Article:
Night sky observation camps, which were canceled due to COVID-19, started with the abatement of the pandemic. Thus, physical events and programs of conducting night camps were started again. As a result, the Astronomical Society of the University of Colombo got the opportunity to conduct the sky observation session in a series of environmental observation programs conducted by the Field Ornithology Group of Sri Lanka (FOGSL). Thanks to the driving force and supervision of the advisor of the Astronomical Society, senior professor Chandana Jayaratne and 7 members of the Astronomical Society took part in this glorious event. President of the Astronomical Society Thurunu Chalitha, Assistant secretary Limini Fonseka, Junior treasurer Harshani Pramodya, IT coordinator Kalpa Rashmika and second-year undergraduates Thishanka Alahakoon, Primesh Anjana, and Naveen Irod took part in the star gazing event held at Vidya Chakravarthi Vidyalaya, Karuwalagasweva on 20th of August 2022.
With all the things required for the program, the team started the journey to Karuwalagasweva in the afternoon and managed to reach the destination before nightfall. After getting to know each other, the program started with a lecture that included interesting topics of astronomy. Students got the opportunity to learn about the solar system, asteroids, celestial spheres, and the alt-azimuth coordinate system. Our main goal was to offer an enjoyable learning environment where students can have experiences that are rare in regular school life. Students of the age group 11-15 years got an opportunity to dazzle under the stars with their friends at this extravagant stargazing event. Around 50 astronomy enthusiasts attended the observational astronomy session and took part in hands-on activities and happily spent the rest of the night observing objects that they’d never seen through a telescope. For them, it was all about discovering, learning, and enjoying the starry night.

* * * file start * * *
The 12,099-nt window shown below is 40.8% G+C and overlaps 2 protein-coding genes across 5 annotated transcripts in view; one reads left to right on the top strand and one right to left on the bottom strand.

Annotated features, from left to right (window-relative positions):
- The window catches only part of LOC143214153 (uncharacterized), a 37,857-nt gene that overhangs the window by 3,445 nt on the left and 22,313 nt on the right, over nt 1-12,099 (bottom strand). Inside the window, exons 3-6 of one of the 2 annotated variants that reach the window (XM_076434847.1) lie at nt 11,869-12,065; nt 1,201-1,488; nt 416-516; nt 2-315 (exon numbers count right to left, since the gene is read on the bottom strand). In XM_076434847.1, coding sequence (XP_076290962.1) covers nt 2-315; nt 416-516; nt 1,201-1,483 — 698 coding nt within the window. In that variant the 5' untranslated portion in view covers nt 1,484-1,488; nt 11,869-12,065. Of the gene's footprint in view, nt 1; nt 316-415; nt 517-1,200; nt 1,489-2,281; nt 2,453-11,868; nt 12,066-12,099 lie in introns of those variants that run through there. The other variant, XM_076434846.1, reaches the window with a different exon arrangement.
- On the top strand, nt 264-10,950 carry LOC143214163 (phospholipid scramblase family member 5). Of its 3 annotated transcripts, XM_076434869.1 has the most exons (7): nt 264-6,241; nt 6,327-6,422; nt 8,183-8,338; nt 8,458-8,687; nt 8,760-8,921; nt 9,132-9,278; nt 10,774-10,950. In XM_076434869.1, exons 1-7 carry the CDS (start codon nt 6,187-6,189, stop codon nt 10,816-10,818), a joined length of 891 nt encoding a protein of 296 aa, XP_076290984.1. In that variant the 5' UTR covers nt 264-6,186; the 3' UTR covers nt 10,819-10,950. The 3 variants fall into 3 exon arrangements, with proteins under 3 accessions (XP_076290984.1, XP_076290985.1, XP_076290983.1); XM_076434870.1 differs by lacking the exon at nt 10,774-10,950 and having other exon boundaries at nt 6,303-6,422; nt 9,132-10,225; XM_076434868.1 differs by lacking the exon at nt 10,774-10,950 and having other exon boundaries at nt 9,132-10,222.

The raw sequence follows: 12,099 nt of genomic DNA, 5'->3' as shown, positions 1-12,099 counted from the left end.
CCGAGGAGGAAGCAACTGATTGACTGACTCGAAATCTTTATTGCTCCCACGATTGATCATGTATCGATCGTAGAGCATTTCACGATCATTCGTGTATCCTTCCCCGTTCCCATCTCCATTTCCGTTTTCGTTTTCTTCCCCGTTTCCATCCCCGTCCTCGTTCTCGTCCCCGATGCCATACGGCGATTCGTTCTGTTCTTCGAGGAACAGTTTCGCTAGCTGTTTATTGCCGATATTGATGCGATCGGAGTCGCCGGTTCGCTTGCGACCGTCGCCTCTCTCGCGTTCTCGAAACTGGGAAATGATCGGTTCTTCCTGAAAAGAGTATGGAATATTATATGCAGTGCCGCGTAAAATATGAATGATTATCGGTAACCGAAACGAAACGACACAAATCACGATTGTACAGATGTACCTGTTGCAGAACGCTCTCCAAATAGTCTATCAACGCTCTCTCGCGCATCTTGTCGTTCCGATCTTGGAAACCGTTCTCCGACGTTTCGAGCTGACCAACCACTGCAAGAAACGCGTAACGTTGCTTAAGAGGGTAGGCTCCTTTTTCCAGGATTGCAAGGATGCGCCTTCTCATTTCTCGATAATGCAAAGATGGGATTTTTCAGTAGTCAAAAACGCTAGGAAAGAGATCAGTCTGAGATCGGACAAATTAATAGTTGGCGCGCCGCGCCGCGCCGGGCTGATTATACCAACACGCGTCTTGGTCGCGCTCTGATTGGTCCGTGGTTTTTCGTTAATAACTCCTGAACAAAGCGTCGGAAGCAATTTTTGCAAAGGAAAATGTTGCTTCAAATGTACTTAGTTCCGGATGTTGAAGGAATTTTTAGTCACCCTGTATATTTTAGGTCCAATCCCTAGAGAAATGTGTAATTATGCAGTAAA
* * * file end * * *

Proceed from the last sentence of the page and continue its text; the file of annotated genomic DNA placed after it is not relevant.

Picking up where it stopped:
Then arrived the most awaited moment of the day, the observation session where every student got the opportunity to observe through a telescope for the first time in their lives. It was clearly a once-in-a-lifetime experience for these students, where their sparkling eyes spoke volumes about the enchanting view they had just witnessed. After acquainting the students with the sky, they were made aware of the easily identifiable constellations that were visible during the night. As they carried out observations, it became clear that they recognized constellations, including Sagittarius and Scorpius, with the given instructions. They eagerly waited to observe Saturn through the telescope and got mesmerized after seeing the rings of Saturn. Although it was thought to be impossible to observe Jupiter according to the assigned schedule, they were fortunate enough to observe the gas giant through a 12-inch Dobsonian telescope that can differentiate Jupiter’s belts from its surface. During the interactive session, we presented constellation mapping in a playful way where they had to compare the constellations they observed with constellations on a star map and draw the constellations in their way.
Arriving at the last few moments of the event, all the participants received a small gift, which included star maps and files, that would facilitate their future studies. We asked students to give feedback based on their experiences during the night camp. Despite how well-prepared participating members were, some challenges had to be faced. Issues with the telescopes and power cuts had a severe impact on the lecture series. The senior members displayed their experiences well by carefully handling such situations. Finally, another successful program came to an end.
Contribution played a major role in the event being what it was. Members of the FOGSL, senior professor emeritus Sarath Kotagama, senior professor Nihal Dayawansa, and 4th-year undergraduates from the department of zoology and environment sciences gave their immense support to make the event a success.